Tuesday, May 16, 2017

New Zealand is failing on children's rights

That's the conclusion of the 2017 KidsRights Index, which ranks us 158th out of 165 countries. The index is based on data compiled from UNICEF and under the United Nations Convention on the Rights of the Child (to which New Zealand is a party). Unlike other indexes, its scaling system doesn't allow good performance in some areas to compensate for poor performance in others. And looking at the data, the problem is that we do absolutely abysmally on legal recognition of children's rights, getting the minimum score in all six indicators for which data was available:

New Zealand’s record in the 2016 Concluding Observations shows six times the lowest score (on non-discrimination, best interests of the child, respect for the views of the child, enabling legislation, budget, and data). No maximum or average scores are on record. On three indicators the scores of 2016 stayed the same as they were in 2011 (respect for the views of the child, enabling legislation and state-civil society cooperation). On two indicators (best interests of the child and data) New Zealand’s scores improved from non-available to the lowest score. The scores on non-discrimination and budget dropped from an average to the lowest score. With no score available on state-civil society cooperation, which was also not present in 2011, the scores of New Zealand remain incomplete.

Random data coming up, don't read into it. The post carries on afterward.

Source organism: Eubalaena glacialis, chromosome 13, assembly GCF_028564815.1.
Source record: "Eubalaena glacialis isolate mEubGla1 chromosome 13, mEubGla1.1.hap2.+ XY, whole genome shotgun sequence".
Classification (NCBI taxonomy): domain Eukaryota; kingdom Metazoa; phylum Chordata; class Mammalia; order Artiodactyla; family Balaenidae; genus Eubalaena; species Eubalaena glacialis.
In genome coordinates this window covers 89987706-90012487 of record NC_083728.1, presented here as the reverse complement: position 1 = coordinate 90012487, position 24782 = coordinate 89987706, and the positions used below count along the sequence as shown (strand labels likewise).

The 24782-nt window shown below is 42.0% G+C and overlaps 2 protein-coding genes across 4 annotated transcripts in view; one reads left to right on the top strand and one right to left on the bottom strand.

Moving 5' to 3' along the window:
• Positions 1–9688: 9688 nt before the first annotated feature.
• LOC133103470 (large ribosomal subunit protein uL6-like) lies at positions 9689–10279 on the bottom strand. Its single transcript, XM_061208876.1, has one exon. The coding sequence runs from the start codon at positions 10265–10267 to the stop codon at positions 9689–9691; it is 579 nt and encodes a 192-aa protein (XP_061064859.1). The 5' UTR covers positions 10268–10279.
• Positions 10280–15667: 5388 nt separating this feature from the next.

This isn't a good performance, and at least part of it is due to National's austerity. Hopefully the next government will be improving on it.